A former Honolulu grant administrator has pleaded guilty to embezzling more than $500,000 from a local nonprofit’s AmeriCorps program and conspiring with the CEO of Hawaii island’s public access TV station to fraudulently obtain CARES Act money from Honolulu.
Hanalei Aipoalani, a 42-year-old Waianae resident, former Aloha United Way vice president and former statehouse candidate, pleaded guilty in federal court on Friday to embezzlement and agreeing to take a bribe.
Both charges carry a statutory maximum prison sentence of 10 years and financial penalties, according to federal prosecutors. He is scheduled to be sentenced on June 24.
AmeriCorps is a federally funded network of national service programs.
“The defendant conspired to enrich himself with taxpayer dollars intended to support at-risk communities in Hawaii, he victimized legitimate volunteers and others by stealing their identities to perpetrate multiple fraud schemes, and he submitted falsified documentation and certifications to the government, all to the detriment of their community,” Deborah Jeffrey, Inspector General of AmeriCorps, said in a press release.
“Our investigation also disrupted an ongoing scheme to steal much-needed pandemic relief funds,” Jeffrey added.
In the plea agreement, Aipoalani admitted to the embezzlement at a nonprofit community media center that hosted an AmeriCorps program. The nonprofit wasn’t named, but Aipoalani’s employment history and the description make clear it was Olelo Community Media.
Aipoalani also admitted using his position as a Honolulu grant administrator to attempt to direct money to the CEO of Hawaii island’s public access television station who was not named. The Big Island has only one public access TV station: Na Leo TV. The station’s Hilo offices were raided by the FBI last year.
Stacy Higa, listed on its website as CEO, is a former County Council chairman and was a Hilo mayoral candidate last year. He has not been charged with a crime, according to a search of federal and state court records.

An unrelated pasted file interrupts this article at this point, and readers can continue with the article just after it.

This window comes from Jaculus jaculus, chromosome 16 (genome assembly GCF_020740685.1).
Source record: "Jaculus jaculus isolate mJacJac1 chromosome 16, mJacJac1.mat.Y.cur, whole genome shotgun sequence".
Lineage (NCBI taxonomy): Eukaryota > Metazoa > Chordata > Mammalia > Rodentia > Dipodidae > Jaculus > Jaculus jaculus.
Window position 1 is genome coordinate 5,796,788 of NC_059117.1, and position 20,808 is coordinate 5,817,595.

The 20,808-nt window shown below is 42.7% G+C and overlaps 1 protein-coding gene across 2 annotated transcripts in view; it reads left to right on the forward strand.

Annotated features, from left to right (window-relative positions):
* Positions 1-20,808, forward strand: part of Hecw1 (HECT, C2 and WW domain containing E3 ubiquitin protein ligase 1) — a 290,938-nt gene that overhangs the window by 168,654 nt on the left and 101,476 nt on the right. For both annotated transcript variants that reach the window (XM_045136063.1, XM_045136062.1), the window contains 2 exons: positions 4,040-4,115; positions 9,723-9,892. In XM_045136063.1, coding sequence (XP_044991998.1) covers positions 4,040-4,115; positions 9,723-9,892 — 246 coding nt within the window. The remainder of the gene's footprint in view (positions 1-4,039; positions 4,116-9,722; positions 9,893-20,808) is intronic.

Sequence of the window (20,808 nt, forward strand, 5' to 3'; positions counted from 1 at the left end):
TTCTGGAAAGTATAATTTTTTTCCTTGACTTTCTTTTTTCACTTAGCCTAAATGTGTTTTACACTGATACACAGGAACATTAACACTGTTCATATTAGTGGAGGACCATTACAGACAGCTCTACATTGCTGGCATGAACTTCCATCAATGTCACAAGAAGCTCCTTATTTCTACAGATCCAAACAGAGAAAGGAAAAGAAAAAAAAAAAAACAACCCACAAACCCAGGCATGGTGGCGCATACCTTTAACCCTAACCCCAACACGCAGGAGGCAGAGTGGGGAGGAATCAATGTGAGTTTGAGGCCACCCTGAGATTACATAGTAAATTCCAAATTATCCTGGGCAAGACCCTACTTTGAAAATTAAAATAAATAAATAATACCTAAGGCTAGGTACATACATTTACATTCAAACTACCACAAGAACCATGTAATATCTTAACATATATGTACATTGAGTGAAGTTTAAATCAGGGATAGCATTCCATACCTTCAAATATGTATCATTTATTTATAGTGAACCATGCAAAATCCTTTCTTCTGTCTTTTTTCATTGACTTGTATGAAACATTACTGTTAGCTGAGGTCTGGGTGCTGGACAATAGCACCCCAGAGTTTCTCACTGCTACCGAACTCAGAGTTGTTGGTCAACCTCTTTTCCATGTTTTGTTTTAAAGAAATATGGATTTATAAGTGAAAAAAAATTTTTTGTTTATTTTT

Aipoalani, Higa, Olelo and Na Leo did not respond to requests for comment.
In a statement on Monday afternoon, Olelo President and CEO Roger McKeague said that the organization detected “financial irregularities” involving AmeriCorps funds after Aipoalani left Olelo in May 2019.
“We conducted an internal investigation and promptly reported our findings to federal authorities,” he said.
“We have fully cooperated with those authorities throughout this process. At their request, we have kept and will continue to keep the particulars of our communications confidential.”
He said the community should be assured that the situation has not impacted the nonprofit’s ability to provide media services.
From December 2014 through June 2019, Olelo received over $935,000 in AmeriCorps funds, according to the plea agreement. AmeriCorps members were enrolled to serve one-year terms at Olelo and were supposed to receive stipends.
Ultimately, Aipoalani embezzled more than half of Olelo’s AmeriCorps allotment while he was the nonprofit’s human resources director, according to the plea agreement.
Aipoalani made false representations that money was needed to pay stipends and education awards to AmeriCorps members. But the plea agreement stated the money really went to himself, his wife, Angelita Aipoalani, and Na Leo, described as “non-profit 2” in the agreement.
Angelita Aipoalani also faces a felony conspiracy charge that was filed in December, court records show. Her case is ongoing.
From December 2014 through May 2019, Aipoalani used at least nine inactive or former AmeriCorps members’ names and/or signatures without their consent to obtain stipend payments and education awards that he diverted for his and his wife’s personal use, according to the agreement.
In one case, he informed an AmeriCorps member that budget constraints required the nonprofit to terminate their service term early. He then used his access to the nonprofit’s system to direct the money earmarked for that person to himself and his wife.
He also falsely represented to Olelo that it owed money to Na Leo for AmeriCorps services performed by his wife and another Na Leo employee – neither of whom were actually performing any services at Na Leo, according to the agreement. In total, Angelita Aipoalani was paid more than $69,000 for work she didn’t do, the agreement said.
Aipoalani’s wife was also fraudulently listed as an AmeriCorps member for Olelo from 2015 through 2018 even though she never worked there and had full-time employment elsewhere, the agreement said.